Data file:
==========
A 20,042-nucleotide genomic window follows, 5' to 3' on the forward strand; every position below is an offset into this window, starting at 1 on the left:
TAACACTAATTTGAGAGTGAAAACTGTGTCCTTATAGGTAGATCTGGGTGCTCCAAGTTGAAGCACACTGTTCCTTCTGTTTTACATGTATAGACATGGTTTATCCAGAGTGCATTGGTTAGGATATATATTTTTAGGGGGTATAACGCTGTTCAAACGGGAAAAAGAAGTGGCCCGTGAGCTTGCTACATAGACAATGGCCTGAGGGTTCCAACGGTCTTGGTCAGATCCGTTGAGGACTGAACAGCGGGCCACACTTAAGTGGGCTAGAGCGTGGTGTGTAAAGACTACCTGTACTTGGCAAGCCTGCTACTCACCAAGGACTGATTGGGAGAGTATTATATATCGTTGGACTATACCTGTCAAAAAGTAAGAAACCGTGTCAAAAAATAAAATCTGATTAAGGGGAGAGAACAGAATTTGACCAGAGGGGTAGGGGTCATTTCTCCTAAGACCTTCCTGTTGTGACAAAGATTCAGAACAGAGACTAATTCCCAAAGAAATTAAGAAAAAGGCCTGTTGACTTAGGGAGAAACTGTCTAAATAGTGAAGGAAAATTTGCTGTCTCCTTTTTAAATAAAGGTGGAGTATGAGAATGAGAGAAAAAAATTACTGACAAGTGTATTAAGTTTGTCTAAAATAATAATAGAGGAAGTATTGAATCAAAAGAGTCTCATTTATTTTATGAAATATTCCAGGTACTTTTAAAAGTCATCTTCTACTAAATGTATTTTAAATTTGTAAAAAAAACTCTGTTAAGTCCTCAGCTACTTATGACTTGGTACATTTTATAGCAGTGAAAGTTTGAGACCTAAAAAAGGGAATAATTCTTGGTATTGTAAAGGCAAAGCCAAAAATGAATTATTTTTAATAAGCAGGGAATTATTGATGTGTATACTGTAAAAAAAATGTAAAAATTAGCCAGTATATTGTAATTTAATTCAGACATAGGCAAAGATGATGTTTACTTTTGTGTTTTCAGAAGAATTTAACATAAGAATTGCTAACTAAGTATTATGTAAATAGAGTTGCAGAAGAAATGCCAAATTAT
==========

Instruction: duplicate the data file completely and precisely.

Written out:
A 20,042-nucleotide genomic window follows, 5' to 3' on the forward strand; every position below is an offset into this window, starting at 1 on the left:
TAACACTAATTTGAGAGTGAAAACTGTGTCCTTATAGGTAGATCTGGGTGCTCCAAGTTGAAGCACACTGTTCCTTCTGTTTTACATGTATAGACATGGTTTATCCAGAGTGCATTGGTTAGGATATATATTTTTAGGGGGTATAACGCTGTTCAAACGGGAAAAAGAAGTGGCCCGTGAGCTTGCTACATAGACAATGGCCTGAGGGTTCCAACGGTCTTGGTCAGATCCGTTGAGGACTGAACAGCGGGCCACACTTAAGTGGGCTAGAGCGTGGTGTGTAAAGACTACCTGTACTTGGCAAGCCTGCTACTCACCAAGGACTGATTGGGAGAGTATTATATATCGTTGGACTATACCTGTCAAAAAGTAAGAAACCGTGTCAAAAAATAAAATCTGATTAAGGGGAGAGAACAGAATTTGACCAGAGGGGTAGGGGTCATTTCTCCTAAGACCTTCCTGTTGTGACAAAGATTCAGAACAGAGACTAATTCCCAAAGAAATTAAGAAAAAGGCCTGTTGACTTAGGGAGAAACTGTCTAAATAGTGAAGGAAAATTTGCTGTCTCCTTTTTAAATAAAGGTGGAGTATGAGAATGAGAGAAAAAAATTACTGACAAGTGTATTAAGTTTGTCTAAAATAATAATAGAGGAAGTATTGAATCAAAAGAGTCTCATTTATTTTATGAAATATTCCAGGTACTTTTAAAAGTCATCTTCTACTAAATGTATTTTAAATTTGTAAAAAAAACTCTGTTAAGTCCTCAGCTACTTATGACTTGGTACATTTTATAGCAGTGAAAGTTTGAGACCTAAAAAAGGGAATAATTCTTGGTATTGTAAAGGCAAAGCCAAAAATGAATTATTTTTAATAAGCAGGGAATTATTGATGTGTATACTGTAAAAAAAATGTAAAAATTAGCCAGTATATTGTAATTTAATTCAGACATAGGCAAAGATGATGTTTACTTTTGTGTTTTCAGAAGAATTTAACATAAGAATTGCTAACTAAGTATTATGTAAATAGAGTTGCAGAAGAAATGCCAAATTAT